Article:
The plot has to do with a young country boy who leaves town to seek his fortune. The night that he leaves, Sweetheart Town is the scene of the worst robbery in years and the boy is suspected. Here the plot begins and carries into the city and back again before the final reckoning. In the course of travels, we meet a lunatic, a Pullman porter, an actress, a city slicker, and towns people. These characters are all portrayed by the best talent that has ever been assembled here abouts. (Cast features 37 persons so check the list at the library on microfilm to see if your grandmother is listed.)
MILL RUNNING AGAIN: The Stronghurst Feed Mill which has been standing idle for several months pending its sale under execution of judgement is again in operation. The mill and machinery were purchased at the sale by Mr. John W. Opie of Trivoi, Ill. for the sum of $3,770. The new owner came last Monday and took possession of the property announcing his intention of resuming the custom grinding business formerly carried on by Mr. R. C. Haben.
COLMA COMMUNITY MEETING: A large and appreciative crowd gathered on Wednesday evening, Aug.5th at the Columa school yard to enjoy the splendid program sponsored by several public-spirited citizens of that neighborhood and assisted by E. D. Walker, Farm Adviser of Stronghurst. The program consisted of several snappy numbers from an orchestra composed of the following: Mesdames Mary Whiteman and Fern Ervin and Messrs. James Kilgore, Jr., Marion Davenport, Dale Whiteman, Roy Millen and Page Randall with Mrs. Beth Glenn accompanying on the piano. A group of songs by male quarter consisting of Messrs. Walker, Randall, D. Whiteman and R. Glenn and a violin quarter was another pleasing number. Farm Adviser Walker introduced the speaker of the evening, Mr. C. W. Bond, Secretary of the Greater Burlington Association. Mr. Bond, having been raised on a farm, knew his topic, "Community Cooperation." He discussed the evolution of farming and stressed the idea of keeping your money in your home town rather than spending it in the mail order house. He emphasized the importance of making the farm profitable and attractive in order to keep our young men on the farm instead of letting them go to the already congested city.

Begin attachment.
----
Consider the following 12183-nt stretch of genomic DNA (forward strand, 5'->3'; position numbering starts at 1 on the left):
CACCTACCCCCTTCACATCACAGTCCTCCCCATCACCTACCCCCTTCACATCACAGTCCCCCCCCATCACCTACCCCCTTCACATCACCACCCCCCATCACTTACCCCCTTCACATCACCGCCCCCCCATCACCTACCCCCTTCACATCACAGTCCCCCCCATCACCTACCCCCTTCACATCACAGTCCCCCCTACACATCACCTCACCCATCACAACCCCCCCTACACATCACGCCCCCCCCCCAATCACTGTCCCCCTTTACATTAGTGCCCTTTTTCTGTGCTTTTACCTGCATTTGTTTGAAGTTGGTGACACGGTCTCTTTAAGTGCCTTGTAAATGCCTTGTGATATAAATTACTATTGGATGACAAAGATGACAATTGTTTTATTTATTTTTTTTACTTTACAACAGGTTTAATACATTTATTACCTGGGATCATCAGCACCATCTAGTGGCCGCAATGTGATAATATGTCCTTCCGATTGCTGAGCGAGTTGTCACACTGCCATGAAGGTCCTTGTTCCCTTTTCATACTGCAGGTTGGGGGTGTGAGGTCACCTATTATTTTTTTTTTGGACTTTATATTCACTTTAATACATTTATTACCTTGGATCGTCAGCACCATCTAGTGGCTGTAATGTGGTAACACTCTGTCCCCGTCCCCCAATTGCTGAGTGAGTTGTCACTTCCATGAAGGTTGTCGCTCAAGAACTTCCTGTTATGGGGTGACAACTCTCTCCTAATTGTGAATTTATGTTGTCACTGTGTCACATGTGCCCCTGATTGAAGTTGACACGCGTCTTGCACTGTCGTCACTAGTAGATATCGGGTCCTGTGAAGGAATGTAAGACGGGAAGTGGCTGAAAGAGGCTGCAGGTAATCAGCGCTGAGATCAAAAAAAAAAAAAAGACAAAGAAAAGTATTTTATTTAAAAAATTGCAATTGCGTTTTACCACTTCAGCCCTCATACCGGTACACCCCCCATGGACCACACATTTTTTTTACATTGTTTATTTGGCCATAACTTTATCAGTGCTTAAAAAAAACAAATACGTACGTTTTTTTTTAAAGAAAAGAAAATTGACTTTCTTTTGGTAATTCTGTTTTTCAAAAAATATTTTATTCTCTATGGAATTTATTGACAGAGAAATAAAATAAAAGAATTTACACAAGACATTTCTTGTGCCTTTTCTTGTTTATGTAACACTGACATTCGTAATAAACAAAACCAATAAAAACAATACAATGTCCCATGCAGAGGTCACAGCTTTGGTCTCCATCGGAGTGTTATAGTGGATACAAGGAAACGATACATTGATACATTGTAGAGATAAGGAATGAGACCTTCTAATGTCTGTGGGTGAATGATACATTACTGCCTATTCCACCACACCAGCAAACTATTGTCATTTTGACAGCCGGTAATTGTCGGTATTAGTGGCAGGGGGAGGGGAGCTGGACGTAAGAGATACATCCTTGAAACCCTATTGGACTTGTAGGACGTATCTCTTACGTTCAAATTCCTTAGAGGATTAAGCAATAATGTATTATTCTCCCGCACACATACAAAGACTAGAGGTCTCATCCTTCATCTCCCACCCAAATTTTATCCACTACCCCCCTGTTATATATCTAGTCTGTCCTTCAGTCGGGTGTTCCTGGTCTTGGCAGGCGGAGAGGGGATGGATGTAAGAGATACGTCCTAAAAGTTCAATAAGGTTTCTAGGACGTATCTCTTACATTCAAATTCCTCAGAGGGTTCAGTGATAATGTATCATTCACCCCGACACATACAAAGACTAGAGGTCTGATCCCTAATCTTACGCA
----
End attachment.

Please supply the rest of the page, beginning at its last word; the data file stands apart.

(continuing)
Mr. Walker then discussed briefly the development of farm bureau work stating that the first farm advisers worked largely with individuals…He expressed hope that out of the meeting which was being held might grew permanent community organization. He also told of the projects which the farm bureau is now working on among which were the soil testing, growing of more alfalfa and sweet clover, tuberculosis eradication, swine sanitation, hog cholera control, poultry culling and boys' and girls' club work.
A motion pictures was shown, one reel showing how by the use of terraces and dams the great loss of soil from sloping fields can be prevented. The other two reels had to do with poultry management…At the close of the meeting, a number of people expressed their satisfaction and stated that they hoped such meetings could be made a permanent part of community life.
CHAUTAUQUA COMING TO TOWN: Advertising for a 5-day Chautauqua program to be given in Stronghurst includes the attractions billed being three theatrical productions; one light farce and musical comedy; one Harp Ensemble number; two popular musical numbers and three lectures. The plays presented will be "The Gorilla," "The First Year," and "Odds and Ends from the Stage." The lectures will be by G. Whitfield Ray, E. R. Richardson and Raymond B. Tolbert. The musical numbers will be given by Zaptatas Novelty Troubadours and the Mabelle Wagner-Shank Co.